The Institute of Medicine defines a learning health system as “one in which progress in science, informatics and care culture align to generate new knowledge as an ongoing, natural by-product of the care experience and seamlessly refine and deliver best practices for continuous improvement in health and health care.”

Stated simply, in a learning health system, deidentified patient care data is used to identify evidence-based clinical practices to improve outcomes continually.

Anyone who works in healthcare has a desire to help others. And it’s this desire that pushes us to make the next day better than the last. But it’s also important that changes or improvements be based on reliable data.

One of the unique opportunities we have as a learning health system at HCA, is our ability to access data across 164 hospitals and 20 million patient encounters a year.

As a result of our scale, we see trends that smaller health systems may not see and are able to make improvements that positively impact more lives.

Here are two examples.

  1. REDUCE MRSA – we, along with partners at the CDC, the Agency for Healthcare Research and Quality, the University of California, Irvine’s School of Medicine and Harvard Medical School and Harvard Pilgrim Health Care Institute wanted to know the best approach to preventing MRSA in the intensive care unit. Our results were published in the May 29, 2013 issue of the New England Journal of Medicine.In just 18 months, we were able to implement three approaches to treatment at 43 HCA-affiliated hospitals. We proved that universal decolonization (ie: bathing patients with an antiseptic wipe and using nasal ointment for five days) not only reduced MRSA, but all bloodstream infections by 44 percent. This will be a new standard of clinical excellence.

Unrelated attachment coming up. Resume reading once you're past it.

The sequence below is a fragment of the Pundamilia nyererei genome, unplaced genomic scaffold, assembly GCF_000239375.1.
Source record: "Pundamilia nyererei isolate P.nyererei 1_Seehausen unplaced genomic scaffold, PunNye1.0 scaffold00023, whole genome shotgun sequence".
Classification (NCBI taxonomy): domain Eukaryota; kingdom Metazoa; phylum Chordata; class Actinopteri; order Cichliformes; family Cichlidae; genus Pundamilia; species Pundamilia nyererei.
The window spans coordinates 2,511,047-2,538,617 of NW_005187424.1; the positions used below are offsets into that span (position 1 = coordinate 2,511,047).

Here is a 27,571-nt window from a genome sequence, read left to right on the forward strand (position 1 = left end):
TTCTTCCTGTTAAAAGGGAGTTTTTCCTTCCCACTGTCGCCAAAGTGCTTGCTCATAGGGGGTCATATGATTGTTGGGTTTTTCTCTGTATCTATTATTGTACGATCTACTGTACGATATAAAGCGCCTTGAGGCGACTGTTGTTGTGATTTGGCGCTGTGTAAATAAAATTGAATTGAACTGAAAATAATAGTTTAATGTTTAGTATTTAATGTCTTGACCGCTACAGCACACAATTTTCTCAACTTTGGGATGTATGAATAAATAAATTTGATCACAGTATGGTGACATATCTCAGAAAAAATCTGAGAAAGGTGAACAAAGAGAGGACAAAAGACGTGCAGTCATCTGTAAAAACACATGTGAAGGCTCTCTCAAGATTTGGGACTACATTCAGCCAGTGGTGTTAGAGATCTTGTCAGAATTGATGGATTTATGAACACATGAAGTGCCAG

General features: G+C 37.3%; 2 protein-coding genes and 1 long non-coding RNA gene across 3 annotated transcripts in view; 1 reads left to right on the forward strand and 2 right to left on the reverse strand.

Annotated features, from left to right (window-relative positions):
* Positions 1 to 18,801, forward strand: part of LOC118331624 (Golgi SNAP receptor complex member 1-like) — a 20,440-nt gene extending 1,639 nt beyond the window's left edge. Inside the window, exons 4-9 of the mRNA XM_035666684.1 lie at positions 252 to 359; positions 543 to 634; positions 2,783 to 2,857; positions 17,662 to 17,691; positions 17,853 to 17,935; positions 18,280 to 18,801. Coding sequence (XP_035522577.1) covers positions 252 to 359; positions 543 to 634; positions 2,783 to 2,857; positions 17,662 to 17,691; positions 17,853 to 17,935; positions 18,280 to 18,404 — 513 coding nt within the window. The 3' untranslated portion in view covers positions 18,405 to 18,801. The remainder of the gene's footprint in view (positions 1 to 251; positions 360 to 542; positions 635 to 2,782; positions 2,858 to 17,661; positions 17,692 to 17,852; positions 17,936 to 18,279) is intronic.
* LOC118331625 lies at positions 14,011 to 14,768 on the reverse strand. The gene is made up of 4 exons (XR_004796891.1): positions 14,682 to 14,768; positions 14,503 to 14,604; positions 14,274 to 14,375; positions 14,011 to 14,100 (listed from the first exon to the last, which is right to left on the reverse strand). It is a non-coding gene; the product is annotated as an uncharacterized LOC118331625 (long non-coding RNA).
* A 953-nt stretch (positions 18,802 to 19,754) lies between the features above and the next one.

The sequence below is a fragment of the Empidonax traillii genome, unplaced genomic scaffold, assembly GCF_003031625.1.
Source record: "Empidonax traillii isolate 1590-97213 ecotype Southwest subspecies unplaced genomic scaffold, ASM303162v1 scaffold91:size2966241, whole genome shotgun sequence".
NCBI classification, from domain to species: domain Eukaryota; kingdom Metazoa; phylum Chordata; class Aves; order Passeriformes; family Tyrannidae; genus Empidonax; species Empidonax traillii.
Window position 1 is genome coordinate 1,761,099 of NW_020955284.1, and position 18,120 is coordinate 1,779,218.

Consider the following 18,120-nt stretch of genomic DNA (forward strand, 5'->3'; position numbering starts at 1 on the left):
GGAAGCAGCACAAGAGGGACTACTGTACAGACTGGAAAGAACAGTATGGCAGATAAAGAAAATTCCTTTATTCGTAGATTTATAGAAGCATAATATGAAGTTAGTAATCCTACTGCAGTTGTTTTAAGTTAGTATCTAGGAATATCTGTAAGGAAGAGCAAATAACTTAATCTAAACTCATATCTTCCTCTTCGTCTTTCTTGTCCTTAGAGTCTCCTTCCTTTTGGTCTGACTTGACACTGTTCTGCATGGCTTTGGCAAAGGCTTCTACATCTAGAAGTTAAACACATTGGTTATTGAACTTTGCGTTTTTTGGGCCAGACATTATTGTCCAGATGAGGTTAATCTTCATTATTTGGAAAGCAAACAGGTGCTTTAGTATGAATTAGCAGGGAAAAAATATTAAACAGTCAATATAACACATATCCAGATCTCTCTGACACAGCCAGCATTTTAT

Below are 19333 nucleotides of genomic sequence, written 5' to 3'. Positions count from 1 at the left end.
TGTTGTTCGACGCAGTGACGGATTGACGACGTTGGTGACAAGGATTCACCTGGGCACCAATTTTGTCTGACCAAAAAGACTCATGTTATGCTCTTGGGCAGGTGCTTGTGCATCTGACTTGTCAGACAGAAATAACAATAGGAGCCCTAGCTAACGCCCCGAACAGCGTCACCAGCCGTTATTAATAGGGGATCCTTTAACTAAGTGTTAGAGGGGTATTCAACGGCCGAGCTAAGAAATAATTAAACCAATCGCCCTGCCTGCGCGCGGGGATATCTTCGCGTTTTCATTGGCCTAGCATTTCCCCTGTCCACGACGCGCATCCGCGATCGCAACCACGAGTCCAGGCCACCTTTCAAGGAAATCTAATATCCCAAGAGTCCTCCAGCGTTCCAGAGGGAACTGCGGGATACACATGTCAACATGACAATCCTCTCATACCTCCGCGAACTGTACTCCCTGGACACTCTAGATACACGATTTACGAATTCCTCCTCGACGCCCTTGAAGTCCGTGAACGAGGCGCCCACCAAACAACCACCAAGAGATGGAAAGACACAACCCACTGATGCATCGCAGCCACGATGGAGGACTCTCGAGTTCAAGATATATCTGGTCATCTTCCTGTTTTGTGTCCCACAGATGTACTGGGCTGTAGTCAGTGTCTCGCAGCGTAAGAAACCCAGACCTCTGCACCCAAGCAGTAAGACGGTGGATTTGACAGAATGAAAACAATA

2.  My 39 Weeks – Traditionally, a full term pregnancy had been defined as 37 – 42 weeks gestation and deliveries at less than 39 weeks were not considered a risk for mothers or newborns. We wanted to know, scientifically, which length of gestation was best for baby.Since HCA delivers around 225,000 babies each year, we were able to gather data from 18,000 deliveries from 27 HCA-affiliated hospitals in only three months. We found that there is an increased risk of illness, such as lung immaturity leading to respiratory distress, for infants delivered electively at 37 and 38 weeks, as compared to those delivered at 39 weeks or later. As a result of creating the evidence demonstrating that early elective delivery is not as good as full-term delivery, many of our hospitals developed their own policies preventing early elective deliveries (known as a “hard stop”) while others used more indirect methods like education and quality monitoring.  I’m glad to say that approximately 96% of deliveries at all HCA-affiliated hospitals occur at 39 weeks or beyond.

These examples, and others like them, are the result of technology and big data enabling healthcare providers capture and implement new knowledge efficiently across a large system. There are many reasons a healthcare system might choose to operate as a learning health system. Chief among them for HCA is better patient care and improved patient safety.